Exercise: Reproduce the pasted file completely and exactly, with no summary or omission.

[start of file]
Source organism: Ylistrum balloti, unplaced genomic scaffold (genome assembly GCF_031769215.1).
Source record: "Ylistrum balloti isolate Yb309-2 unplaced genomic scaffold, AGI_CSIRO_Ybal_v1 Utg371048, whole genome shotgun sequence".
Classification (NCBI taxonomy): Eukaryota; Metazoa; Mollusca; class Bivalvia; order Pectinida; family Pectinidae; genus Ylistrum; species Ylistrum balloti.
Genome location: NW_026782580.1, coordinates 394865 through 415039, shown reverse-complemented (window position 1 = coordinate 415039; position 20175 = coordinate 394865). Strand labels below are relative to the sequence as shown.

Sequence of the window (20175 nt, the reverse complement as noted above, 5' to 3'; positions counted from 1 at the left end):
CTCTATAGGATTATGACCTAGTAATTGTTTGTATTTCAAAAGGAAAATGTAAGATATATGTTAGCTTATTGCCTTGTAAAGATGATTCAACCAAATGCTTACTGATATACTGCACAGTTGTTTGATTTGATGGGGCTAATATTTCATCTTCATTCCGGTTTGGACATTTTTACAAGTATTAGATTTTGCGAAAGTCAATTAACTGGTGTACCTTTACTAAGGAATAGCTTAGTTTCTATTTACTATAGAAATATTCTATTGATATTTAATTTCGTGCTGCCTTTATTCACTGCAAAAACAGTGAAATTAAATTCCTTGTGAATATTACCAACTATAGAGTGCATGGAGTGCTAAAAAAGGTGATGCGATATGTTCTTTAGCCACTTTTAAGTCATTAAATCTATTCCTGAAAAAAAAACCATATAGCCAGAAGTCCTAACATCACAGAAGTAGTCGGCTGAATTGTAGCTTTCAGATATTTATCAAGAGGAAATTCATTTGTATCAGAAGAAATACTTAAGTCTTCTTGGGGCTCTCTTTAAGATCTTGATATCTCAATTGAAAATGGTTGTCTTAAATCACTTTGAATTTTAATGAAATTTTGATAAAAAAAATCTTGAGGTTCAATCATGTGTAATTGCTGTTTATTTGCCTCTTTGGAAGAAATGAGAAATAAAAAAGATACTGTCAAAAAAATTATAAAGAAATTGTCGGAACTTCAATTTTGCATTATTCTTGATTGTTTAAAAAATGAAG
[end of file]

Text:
Source organism: Ylistrum balloti, unplaced genomic scaffold (genome assembly GCF_031769215.1).
Source record: "Ylistrum balloti isolate Yb309-2 unplaced genomic scaffold, AGI_CSIRO_Ybal_v1 Utg371048, whole genome shotgun sequence".
Classification (NCBI taxonomy): Eukaryota; Metazoa; Mollusca; class Bivalvia; order Pectinida; family Pectinidae; genus Ylistrum; species Ylistrum balloti.
Genome location: NW_026782580.1, coordinates 394865 through 415039, shown reverse-complemented (window position 1 = coordinate 415039; position 20175 = coordinate 394865). Strand labels below are relative to the sequence as shown.

Sequence of the window (20175 nt, the reverse complement as noted above, 5' to 3'; positions counted from 1 at the left end):
CTCTATAGGATTATGACCTAGTAATTGTTTGTATTTCAAAAGGAAAATGTAAGATATATGTTAGCTTATTGCCTTGTAAAGATGATTCAACCAAATGCTTACTGATATACTGCACAGTTGTTTGATTTGATGGGGCTAATATTTCATCTTCATTCCGGTTTGGACATTTTTACAAGTATTAGATTTTGCGAAAGTCAATTAACTGGTGTACCTTTACTAAGGAATAGCTTAGTTTCTATTTACTATAGAAATATTCTATTGATATTTAATTTCGTGCTGCCTTTATTCACTGCAAAAACAGTGAAATTAAATTCCTTGTGAATATTACCAACTATAGAGTGCATGGAGTGCTAAAAAAGGTGATGCGATATGTTCTTTAGCCACTTTTAAGTCATTAAATCTATTCCTGAAAAAAAAACCATATAGCCAGAAGTCCTAACATCACAGAAGTAGTCGGCTGAATTGTAGCTTTCAGATATTTATCAAGAGGAAATTCATTTGTATCAGAAGAAATACTTAAGTCTTCTTGGGGCTCTCTTTAAGATCTTGATATCTCAATTGAAAATGGTTGTCTTAAATCACTTTGAATTTTAATGAAATTTTGATAAAAAAAATCTTGAGGTTCAATCATGTGTAATTGCTGTTTATTTGCCTCTTTGGAAGAAATGAGAAATAAAAAAGATACTGTCAAAAAAATTATAAAGAAATTGTCGGAACTTCAATTTTGCATTATTCTTGATTGTTTAAAAAATGAAG